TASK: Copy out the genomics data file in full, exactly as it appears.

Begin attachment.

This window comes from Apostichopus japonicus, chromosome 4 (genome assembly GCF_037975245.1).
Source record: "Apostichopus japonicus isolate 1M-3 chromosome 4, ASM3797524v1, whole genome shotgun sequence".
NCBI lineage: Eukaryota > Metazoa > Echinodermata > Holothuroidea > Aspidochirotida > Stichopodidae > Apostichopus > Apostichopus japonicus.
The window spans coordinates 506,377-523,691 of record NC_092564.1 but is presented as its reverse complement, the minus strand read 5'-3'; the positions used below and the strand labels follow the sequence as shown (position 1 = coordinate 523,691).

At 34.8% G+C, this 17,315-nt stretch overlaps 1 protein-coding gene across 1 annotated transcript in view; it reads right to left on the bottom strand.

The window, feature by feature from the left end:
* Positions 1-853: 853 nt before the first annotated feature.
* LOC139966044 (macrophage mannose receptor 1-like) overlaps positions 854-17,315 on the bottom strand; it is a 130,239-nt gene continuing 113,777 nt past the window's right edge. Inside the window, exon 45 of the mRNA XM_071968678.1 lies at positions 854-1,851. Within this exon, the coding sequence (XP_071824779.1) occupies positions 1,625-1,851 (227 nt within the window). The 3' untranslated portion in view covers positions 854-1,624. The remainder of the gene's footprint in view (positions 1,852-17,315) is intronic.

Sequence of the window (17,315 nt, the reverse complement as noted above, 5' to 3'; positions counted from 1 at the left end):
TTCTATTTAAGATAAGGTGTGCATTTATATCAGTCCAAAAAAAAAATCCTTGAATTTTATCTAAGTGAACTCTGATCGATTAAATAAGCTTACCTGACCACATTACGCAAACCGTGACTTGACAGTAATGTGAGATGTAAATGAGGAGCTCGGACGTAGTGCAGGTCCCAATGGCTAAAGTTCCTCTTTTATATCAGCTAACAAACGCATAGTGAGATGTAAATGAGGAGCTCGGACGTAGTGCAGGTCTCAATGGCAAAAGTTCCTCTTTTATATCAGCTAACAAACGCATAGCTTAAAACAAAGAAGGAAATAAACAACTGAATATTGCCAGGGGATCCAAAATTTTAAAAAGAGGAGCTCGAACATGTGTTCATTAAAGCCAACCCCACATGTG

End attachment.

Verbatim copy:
This window comes from Apostichopus japonicus, chromosome 4 (genome assembly GCF_037975245.1).
Source record: "Apostichopus japonicus isolate 1M-3 chromosome 4, ASM3797524v1, whole genome shotgun sequence".
NCBI lineage: Eukaryota > Metazoa > Echinodermata > Holothuroidea > Aspidochirotida > Stichopodidae > Apostichopus > Apostichopus japonicus.
The window spans coordinates 506,377-523,691 of record NC_092564.1 but is presented as its reverse complement, the minus strand read 5'-3'; the positions used below and the strand labels follow the sequence as shown (position 1 = coordinate 523,691).

At 34.8% G+C, this 17,315-nt stretch overlaps 1 protein-coding gene across 1 annotated transcript in view; it reads right to left on the bottom strand.

The window, feature by feature from the left end:
* Positions 1-853: 853 nt before the first annotated feature.
* LOC139966044 (macrophage mannose receptor 1-like) overlaps positions 854-17,315 on the bottom strand; it is a 130,239-nt gene continuing 113,777 nt past the window's right edge. Inside the window, exon 45 of the mRNA XM_071968678.1 lies at positions 854-1,851. Within this exon, the coding sequence (XP_071824779.1) occupies positions 1,625-1,851 (227 nt within the window). The 3' untranslated portion in view covers positions 854-1,624. The remainder of the gene's footprint in view (positions 1,852-17,315) is intronic.

Sequence of the window (17,315 nt, the reverse complement as noted above, 5' to 3'; positions counted from 1 at the left end):
TTCTATTTAAGATAAGGTGTGCATTTATATCAGTCCAAAAAAAAAATCCTTGAATTTTATCTAAGTGAACTCTGATCGATTAAATAAGCTTACCTGACCACATTACGCAAACCGTGACTTGACAGTAATGTGAGATGTAAATGAGGAGCTCGGACGTAGTGCAGGTCCCAATGGCTAAAGTTCCTCTTTTATATCAGCTAACAAACGCATAGTGAGATGTAAATGAGGAGCTCGGACGTAGTGCAGGTCTCAATGGCAAAAGTTCCTCTTTTATATCAGCTAACAAACGCATAGCTTAAAACAAAGAAGGAAATAAACAACTGAATATTGCCAGGGGATCCAAAATTTTAAAAAGAGGAGCTCGAACATGTGTTCATTAAAGCCAACCCCACATGTG